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Is Agglomeration really good for Growth? Global Efficiency, Interregional Equity and Uneven Growth

  • F. Cerina

    ()

  • F. Mureddu

    ()

According to NEG literature (Baldwin et al. (2004)), spatial concentration of industrial activities increases growth at the regional and aggregate level without generating regional growth differentials. This view is not supported by the data. We extend the canonical model with an additional sector producing non-tradable goods which benefits from localized knowledge spillovers coming from the R&D performing industrial sector. This view, motivated by the evidence, generates both an anti-growth and a pro-growth effect of agglomeration for both the deindustrializing and the industrializing regions and leads to two novel results - 1) when agglomeration takes place, growth is lower in the periphery; 2) agglomeration may have a negative effect on the growth rate of real income, both at the regional and at the aggregate level. Our conclusions have relevant policy implications - contrary to the standard view, current EU and US regional policies favouring industrial dispersion might be welfare-improving both at the regional and the aggregate level and may reduce regional income disparities.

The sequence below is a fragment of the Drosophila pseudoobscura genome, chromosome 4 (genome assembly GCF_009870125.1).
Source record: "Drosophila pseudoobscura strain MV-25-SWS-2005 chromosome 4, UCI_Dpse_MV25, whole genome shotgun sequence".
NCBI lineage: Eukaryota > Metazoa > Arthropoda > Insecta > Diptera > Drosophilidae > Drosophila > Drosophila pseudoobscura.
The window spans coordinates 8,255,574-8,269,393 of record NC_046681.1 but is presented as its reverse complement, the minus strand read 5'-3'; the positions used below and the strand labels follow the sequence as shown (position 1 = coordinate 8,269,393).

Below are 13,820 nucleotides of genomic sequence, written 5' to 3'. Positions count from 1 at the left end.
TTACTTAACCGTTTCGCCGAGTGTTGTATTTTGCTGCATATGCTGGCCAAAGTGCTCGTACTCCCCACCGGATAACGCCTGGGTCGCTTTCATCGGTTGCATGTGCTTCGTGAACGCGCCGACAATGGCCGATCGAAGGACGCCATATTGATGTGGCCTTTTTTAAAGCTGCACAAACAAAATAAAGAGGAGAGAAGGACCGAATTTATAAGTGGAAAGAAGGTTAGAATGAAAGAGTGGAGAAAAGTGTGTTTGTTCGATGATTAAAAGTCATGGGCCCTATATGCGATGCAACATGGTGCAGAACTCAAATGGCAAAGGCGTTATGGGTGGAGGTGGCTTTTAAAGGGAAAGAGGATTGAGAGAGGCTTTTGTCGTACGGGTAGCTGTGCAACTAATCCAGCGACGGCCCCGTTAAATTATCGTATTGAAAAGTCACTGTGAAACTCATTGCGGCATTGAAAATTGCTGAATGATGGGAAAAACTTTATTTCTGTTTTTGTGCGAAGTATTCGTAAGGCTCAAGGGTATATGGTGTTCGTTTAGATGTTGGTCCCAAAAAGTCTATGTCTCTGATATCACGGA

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Paper provided by Centre for North South Economic Research, University of Cagliari and Sassari, Sardinia in its series Working Paper CRENoS with number 200913.

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Date of creation: 2009
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Handle: RePEc:cns:cnscwp:200913
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